Anglican missionaries arrived in New Guinea in 1891 with the backing of the Anglican Church in Australia. This followed Australian involvement in the administration of the south-east region of New Guinea.
In 1941 the Anglican Church in Papua New Guinea celebrated its jubilee. The war had so far had little impact on the area, and co-operation between all the missions, including German Lutherans in the north-east continued unabated. Southward moves by the Japanese brought the war to Papua New Guinea in January 1942. Most Europeans were evacuated to Australia, but both the Roman Catholic bishop, Alain de Boismeau, and the Anglican bishop, Philip Strong, encouraged their staffs to remain. Bishop Strong, expressing the general feeling amongst the staff, said in a broadcast:
We would never hold up our faces again, if, for our own safety, we all forsook him and fled when the shadows of the passion began to gather round him in his spiritual body, the church in Papua.
Most missionaries remained at their posts, avoiding the invading Japanese as best they could. A number survived the war.
In all, 272 Christians died during the Second World War in Papua New Guinea: 189 Roman Catholics, 20 Lutherans, 26 Methodists, 2 Seventh Day Adventists, 23 members of the Salvation Army, and 12 Anglicans. The Anglicans are commemorated in many parts of the Anglican Communion on 2 September. They died in various incidents: May Hayman, a nurse, and Mavis Parkinson, a teacher, were executed at Ururu; Henry Matthews, a priest, and Leslie Gariadi, a Papuan teacher and evangelist, were killed at sea; John Barge and Bernard Moore, priests, died in New Britain.
The largest group of martyrs was a group beheaded on the beach at Buna. This group included an English priest, Vivian Redlich, who had been on sick leave at Dogura when the Japanese invasion began. He insisted on returning to his base at Sangara. Although the Japanese were coming to destroy the mission station, he celebrated a final Sunday eucharist with his people before moving off into the jungle. He and others were eventually captured and executed. They included Margery Brenchley, a nurse; Lilla Lashmar, a teacher; John Duffil, a builder; Henry Holland, a priest; and Lucian Tapiedi, a Papuan teacher.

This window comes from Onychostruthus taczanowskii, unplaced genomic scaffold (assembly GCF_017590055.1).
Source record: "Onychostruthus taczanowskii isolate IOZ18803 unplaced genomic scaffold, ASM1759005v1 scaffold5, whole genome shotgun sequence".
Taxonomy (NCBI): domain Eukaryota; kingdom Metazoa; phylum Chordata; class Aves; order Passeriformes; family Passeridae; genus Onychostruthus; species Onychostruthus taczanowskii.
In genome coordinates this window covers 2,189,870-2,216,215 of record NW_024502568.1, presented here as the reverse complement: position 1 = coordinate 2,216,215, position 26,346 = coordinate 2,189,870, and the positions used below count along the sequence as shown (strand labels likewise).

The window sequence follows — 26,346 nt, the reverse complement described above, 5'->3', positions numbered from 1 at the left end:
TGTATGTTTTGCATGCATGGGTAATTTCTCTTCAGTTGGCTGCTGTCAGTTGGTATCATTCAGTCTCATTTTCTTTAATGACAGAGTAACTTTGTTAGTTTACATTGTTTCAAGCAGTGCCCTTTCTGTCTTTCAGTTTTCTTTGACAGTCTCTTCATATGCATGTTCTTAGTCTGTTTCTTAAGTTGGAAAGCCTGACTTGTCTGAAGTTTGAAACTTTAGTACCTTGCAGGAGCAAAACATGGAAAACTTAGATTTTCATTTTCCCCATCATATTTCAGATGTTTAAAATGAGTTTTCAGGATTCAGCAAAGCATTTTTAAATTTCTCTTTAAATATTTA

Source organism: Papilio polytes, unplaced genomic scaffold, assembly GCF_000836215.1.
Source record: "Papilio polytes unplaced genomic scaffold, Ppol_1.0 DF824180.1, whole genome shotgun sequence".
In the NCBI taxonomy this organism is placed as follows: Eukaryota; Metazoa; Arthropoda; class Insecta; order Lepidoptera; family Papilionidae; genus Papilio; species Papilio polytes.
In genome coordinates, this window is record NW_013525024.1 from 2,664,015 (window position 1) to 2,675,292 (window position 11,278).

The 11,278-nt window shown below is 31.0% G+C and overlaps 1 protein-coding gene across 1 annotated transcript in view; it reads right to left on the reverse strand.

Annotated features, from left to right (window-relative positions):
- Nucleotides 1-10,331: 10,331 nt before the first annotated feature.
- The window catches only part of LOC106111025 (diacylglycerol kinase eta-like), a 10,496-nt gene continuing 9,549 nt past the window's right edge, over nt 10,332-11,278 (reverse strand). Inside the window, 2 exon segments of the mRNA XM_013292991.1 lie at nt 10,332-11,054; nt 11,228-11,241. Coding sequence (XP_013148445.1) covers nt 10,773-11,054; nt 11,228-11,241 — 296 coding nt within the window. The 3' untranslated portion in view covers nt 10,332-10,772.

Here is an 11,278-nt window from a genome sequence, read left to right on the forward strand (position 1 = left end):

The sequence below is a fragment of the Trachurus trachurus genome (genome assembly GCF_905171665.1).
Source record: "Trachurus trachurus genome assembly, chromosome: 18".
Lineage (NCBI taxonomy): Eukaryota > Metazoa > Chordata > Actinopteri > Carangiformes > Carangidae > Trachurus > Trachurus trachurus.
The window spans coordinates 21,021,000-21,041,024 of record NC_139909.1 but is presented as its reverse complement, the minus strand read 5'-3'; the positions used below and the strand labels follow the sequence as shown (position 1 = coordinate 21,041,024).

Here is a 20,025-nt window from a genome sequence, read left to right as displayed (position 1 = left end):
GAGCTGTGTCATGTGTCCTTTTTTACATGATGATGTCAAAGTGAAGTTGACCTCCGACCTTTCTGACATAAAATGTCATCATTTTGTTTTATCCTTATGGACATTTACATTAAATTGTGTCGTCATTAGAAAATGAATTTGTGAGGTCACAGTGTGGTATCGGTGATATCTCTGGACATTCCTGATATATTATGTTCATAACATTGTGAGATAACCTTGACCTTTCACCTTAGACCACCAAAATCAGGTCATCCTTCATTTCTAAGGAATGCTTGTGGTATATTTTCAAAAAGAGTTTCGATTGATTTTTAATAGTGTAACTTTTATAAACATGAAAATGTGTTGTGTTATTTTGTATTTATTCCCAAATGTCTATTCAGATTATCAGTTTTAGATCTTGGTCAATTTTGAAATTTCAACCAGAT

The decision of the missionaries to stay was criticised in some circles, but after the war it was the missions whose staff remained who were welcomed back by the people of Papua New Guinea.
For further reading:
Errol Hodge, The Seed of the Church, Sydney, Australian Board of Missions, 1992.
When the Second World War came to Papua New Guinea, the Anglican bishop, Philip Strong, expressing the general feeling amongst the mission staff, urged missionaries to stay with their people. Most of them from all the church missions did. Some survived the war, but 272 Christians died. These included 12 Anglicans, who are especially commemorated by the Anglican Church today. They died in various incidents in Papua New Guinea, the largest group being beheaded on the beach at Buna.
When I am afraid O God most high, I will put my trust in you. Psalm 56:3
we thank you for the martyrs of Papua New Guinea,
who remained faithful in their ministry
in danger and even to death;
may their witness strengthen your church today
in service and courage,
and in the power of the Spirit;
through Jesus Christ our Saviour.
Suppliant at Gesthemane, Christ of the martyrs,
we praise you for the missionaries of Papua New Guinea,
who came to serve their people
and stayed when they might have escaped;
may we too be willing, should you ask,
to drink your cup.